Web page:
Registered builder Mark Robert Wells (Reg. BC100361 & BP100416) has been formally cautioned by the Building Services Board in relation to maintenance work carried out on a Lancelin balcony that collapsed in June 2014, injuring several occupants.
Mr Wells was cautioned for being negligent under the Building Services (Registration) Act 2011 for breaching the Building Act 2011 by failing to ensure a building permit was in effect before the commencement of building work but was cleared of blame for the balcony’s collapse.
Between July and November 2013, Mr Wells entered into a contract with the owners of the Lancelin property to replace a portion of an existing balcony. The building work was of a value of $3,000 and required a building permit. The north-west corner of the balcony collapsed on 1 June 2014, causing minor injuries to several of the residence’s occupants who were standing on it.
On 3 June 2014, a Building Commission building inspector and principal building surveyor attended the site with a Shire of Gingin building surveyor. The building inspector confirmed that while the work carried out by Mr Wells required a building permit, the area of the balcony’s failure was unrelated to the work he had carried out. The building inspector found the cause of the collapse to be a combination of factors, including the size of an existing perimeter beam, the incorrect attachment of floor joists to the supporting beams and the deterioration of the timber.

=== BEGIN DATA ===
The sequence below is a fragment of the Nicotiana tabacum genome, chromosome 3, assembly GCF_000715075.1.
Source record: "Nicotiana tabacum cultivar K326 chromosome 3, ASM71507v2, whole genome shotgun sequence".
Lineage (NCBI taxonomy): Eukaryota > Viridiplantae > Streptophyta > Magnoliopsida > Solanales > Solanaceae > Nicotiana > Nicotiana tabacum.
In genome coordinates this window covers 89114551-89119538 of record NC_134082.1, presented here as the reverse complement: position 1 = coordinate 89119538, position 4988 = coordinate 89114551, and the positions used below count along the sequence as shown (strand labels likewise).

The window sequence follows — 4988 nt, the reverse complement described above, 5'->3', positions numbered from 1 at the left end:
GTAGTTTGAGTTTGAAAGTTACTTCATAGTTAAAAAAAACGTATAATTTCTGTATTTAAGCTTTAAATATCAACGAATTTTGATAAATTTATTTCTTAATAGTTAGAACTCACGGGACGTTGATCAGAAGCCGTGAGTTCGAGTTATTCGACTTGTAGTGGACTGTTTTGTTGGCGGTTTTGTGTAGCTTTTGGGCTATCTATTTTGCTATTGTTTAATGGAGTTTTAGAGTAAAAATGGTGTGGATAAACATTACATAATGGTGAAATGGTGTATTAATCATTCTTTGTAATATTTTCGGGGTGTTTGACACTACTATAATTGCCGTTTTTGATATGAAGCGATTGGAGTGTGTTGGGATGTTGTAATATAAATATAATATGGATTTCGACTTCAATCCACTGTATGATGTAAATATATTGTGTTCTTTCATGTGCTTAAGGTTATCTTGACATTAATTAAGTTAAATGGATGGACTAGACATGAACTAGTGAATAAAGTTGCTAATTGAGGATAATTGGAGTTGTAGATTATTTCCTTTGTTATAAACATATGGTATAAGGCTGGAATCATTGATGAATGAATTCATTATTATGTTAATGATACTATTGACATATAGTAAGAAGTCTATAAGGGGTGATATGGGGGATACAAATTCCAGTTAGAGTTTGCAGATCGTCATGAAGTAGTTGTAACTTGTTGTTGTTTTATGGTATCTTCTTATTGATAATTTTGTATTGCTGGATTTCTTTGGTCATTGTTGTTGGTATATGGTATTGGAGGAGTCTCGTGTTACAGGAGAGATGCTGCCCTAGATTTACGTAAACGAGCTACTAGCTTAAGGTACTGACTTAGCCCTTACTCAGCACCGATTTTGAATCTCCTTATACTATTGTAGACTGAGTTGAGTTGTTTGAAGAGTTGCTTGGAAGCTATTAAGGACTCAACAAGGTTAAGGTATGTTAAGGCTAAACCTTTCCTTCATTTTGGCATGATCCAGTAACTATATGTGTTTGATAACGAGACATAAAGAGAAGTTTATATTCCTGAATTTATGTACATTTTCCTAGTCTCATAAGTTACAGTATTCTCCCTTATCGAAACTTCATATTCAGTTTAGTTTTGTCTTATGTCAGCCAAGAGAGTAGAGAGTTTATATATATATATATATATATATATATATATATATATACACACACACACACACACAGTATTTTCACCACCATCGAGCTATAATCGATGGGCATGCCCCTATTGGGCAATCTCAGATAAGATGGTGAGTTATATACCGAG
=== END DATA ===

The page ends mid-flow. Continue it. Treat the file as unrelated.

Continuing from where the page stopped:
When questioned by Building Commission investigators as to why he had not applied for a building permit, Mr Wells said he was unaware a building permit was required when undertaking maintenance on an existing structure.
Building Commission Acting Executive Director Jane Vallance said the Board takes a balanced view when considering disciplinary matters under the building legislation.
“While Mr Wells was negligent in failing to obtain a building permit, hence the formal caution handed to him by the Board, there was no conclusive evidence to suggest the balcony’s collapse was solely attributable to the work he carried out,” Ms Vallance said.
“In determining the penalty to be imposed, the Board also took into consideration that the work carried out by Mr Wells was of a value that did not require him to be registered and his full cooperation with our investigators.
“This case is a reminder to builders that they need to be aware of their responsibilities under the building laws and to homeowners that they have a responsibility to ensure their balconies and decks are adequately maintained. The Building Commission will continue to name those who put consumer interests and the reputation of the building industry at risk.”
For more information on builders’ responsibilities, visit the Building Commission website www.commerce.wa.gov.au/building-commission or phone 1300 489 099.
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